• Jersey Patriot||

    Last last month, a grand jury found that the shooting of Ayers was justified.

    The rot runs deep.

  • Big John||

    It was found that he was justified.

    You weren't there. Deal with it.

  • LoopFiasco||

    Are these the same type of grand juries that decide whether a person should be indicted? With all the evidence being one-sided and by the prosecution? A prosecution in the same jurisdiction which advised the cops on how to properly file an application for a no-knock warrant and likely approved the probable cause necessary to do so? That works with these cops on an ongoing basis?

    Sooooooo convincing.

  • ||

    Are you mentally ill or do you find in cops a replacement for the authority figure you lacked in your dad?
    We get it. You like donuts and billy clubs. Tasers turn you on. You'd like to open fire on civilians with impunity.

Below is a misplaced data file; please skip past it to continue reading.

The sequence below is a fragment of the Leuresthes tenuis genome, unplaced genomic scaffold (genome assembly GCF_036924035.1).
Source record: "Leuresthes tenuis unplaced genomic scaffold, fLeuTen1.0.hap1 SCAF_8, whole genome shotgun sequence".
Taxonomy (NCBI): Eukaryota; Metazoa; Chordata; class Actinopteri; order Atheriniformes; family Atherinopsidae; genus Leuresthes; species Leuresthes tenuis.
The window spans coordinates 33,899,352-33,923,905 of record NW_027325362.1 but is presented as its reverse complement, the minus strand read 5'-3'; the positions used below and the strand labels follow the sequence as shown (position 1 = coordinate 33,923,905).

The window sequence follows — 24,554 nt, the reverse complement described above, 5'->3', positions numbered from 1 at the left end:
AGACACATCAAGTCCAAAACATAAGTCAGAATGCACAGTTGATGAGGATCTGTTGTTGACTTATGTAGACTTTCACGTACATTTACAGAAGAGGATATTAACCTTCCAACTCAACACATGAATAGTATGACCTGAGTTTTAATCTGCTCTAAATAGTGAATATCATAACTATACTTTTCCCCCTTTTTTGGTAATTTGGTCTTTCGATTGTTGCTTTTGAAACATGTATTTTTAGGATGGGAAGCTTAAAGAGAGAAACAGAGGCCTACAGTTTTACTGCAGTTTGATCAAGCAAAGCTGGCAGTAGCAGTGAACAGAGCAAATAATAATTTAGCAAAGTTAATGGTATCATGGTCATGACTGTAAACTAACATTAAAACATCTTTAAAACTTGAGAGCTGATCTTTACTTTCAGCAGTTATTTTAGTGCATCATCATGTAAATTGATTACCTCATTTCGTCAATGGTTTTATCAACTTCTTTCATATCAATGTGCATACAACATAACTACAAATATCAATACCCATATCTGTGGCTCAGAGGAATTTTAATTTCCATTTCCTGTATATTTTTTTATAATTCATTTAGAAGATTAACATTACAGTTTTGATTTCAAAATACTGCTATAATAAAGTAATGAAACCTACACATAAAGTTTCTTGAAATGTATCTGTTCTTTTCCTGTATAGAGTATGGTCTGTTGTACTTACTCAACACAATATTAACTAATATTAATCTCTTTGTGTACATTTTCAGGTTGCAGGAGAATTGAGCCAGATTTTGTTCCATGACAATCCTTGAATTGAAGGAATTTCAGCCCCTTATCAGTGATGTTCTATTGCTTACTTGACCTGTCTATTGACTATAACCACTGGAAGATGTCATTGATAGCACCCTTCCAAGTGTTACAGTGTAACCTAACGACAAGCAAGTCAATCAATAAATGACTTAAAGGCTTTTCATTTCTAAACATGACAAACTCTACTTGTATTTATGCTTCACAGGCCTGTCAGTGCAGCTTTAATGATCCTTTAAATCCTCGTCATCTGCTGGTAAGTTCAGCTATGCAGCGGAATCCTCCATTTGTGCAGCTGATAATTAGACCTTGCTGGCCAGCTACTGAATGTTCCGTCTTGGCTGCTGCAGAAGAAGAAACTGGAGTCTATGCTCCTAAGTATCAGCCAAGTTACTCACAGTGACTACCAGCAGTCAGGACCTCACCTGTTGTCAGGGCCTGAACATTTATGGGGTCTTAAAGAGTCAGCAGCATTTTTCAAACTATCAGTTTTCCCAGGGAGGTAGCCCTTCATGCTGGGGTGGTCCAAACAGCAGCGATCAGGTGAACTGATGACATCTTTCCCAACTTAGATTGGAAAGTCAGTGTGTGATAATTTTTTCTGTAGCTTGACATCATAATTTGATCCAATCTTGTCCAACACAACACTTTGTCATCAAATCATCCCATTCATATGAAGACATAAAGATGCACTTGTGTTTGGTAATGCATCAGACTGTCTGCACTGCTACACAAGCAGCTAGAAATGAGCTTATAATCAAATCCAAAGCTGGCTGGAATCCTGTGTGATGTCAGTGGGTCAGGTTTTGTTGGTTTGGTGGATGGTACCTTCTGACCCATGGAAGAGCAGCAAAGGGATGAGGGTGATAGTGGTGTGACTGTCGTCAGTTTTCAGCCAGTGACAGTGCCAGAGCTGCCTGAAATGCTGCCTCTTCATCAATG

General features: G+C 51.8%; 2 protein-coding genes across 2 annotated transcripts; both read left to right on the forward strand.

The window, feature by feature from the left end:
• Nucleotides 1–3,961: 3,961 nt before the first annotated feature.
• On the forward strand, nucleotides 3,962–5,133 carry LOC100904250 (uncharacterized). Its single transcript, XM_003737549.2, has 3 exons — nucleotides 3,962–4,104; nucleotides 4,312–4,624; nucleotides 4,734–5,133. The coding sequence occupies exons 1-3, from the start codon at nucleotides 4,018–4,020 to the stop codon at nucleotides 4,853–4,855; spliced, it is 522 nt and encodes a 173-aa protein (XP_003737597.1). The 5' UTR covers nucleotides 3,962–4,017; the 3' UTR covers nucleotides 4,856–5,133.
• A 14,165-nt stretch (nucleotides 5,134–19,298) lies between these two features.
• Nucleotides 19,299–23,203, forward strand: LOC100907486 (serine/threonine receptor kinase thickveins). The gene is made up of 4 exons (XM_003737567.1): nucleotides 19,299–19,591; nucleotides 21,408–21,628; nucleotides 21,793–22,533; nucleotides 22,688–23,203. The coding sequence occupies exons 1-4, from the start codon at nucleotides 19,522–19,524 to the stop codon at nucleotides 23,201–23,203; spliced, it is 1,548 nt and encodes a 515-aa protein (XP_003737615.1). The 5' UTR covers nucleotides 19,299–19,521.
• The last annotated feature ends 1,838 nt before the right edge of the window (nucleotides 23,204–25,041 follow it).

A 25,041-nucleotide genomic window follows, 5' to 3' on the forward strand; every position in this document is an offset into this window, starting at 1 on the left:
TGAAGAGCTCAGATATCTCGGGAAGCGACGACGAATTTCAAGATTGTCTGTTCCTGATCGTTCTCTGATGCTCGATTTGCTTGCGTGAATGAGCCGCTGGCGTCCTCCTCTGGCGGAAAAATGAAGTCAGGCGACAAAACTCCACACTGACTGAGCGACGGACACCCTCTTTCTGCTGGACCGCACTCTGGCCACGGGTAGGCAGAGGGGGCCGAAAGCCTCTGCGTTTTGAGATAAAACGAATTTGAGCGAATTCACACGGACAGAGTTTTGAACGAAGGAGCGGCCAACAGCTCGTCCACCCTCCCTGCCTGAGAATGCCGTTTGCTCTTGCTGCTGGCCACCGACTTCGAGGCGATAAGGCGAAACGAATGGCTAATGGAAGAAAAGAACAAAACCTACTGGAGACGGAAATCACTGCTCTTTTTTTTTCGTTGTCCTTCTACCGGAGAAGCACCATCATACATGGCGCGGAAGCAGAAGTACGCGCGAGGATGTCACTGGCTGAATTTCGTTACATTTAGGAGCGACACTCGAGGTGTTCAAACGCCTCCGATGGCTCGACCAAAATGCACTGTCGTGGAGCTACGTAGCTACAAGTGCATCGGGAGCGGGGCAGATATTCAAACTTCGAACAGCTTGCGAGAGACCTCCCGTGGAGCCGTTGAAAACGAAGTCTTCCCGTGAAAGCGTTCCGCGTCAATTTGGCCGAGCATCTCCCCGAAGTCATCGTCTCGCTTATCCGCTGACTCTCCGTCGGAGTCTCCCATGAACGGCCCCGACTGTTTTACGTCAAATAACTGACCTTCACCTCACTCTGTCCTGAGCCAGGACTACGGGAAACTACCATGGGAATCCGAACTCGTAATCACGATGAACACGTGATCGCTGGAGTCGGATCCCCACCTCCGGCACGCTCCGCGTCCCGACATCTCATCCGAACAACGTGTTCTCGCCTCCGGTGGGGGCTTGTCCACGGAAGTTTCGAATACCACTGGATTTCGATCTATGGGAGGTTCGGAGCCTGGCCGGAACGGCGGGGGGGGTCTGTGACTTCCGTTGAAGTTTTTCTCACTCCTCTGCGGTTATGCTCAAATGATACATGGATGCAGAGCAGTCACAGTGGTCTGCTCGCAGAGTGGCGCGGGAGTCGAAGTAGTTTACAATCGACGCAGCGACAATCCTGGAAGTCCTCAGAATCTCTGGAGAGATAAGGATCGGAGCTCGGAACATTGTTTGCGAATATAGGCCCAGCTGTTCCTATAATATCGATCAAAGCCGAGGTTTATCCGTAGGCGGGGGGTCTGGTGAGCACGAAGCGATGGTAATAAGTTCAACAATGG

Good for you. Not that many people find it fashionable to wear brownshirts. Especially when they comem with the nifty red/back/white armbands.

  • hmm||

    It's getting to the point of shoot first and then shoot some more.

  • In Time Of War||

    I wonder if Reagan was enough of a student of history to know that a year after Verdun, the French Army mutinied...

  • hmm||

    Heard a few people around here talk about similar incidents with CCW. Most officers follow a you don't show me yours I won't show you mine approach and actually take the permit as a sign of responsibility. At least from what I've heard. A few on the other hand think they are Dirty Harry.

  • ||

    Reading how juries exonerated the cops brings to question their right of nullification. Do you suppose if juries knew of that right fewer enthusiastic cops would get off?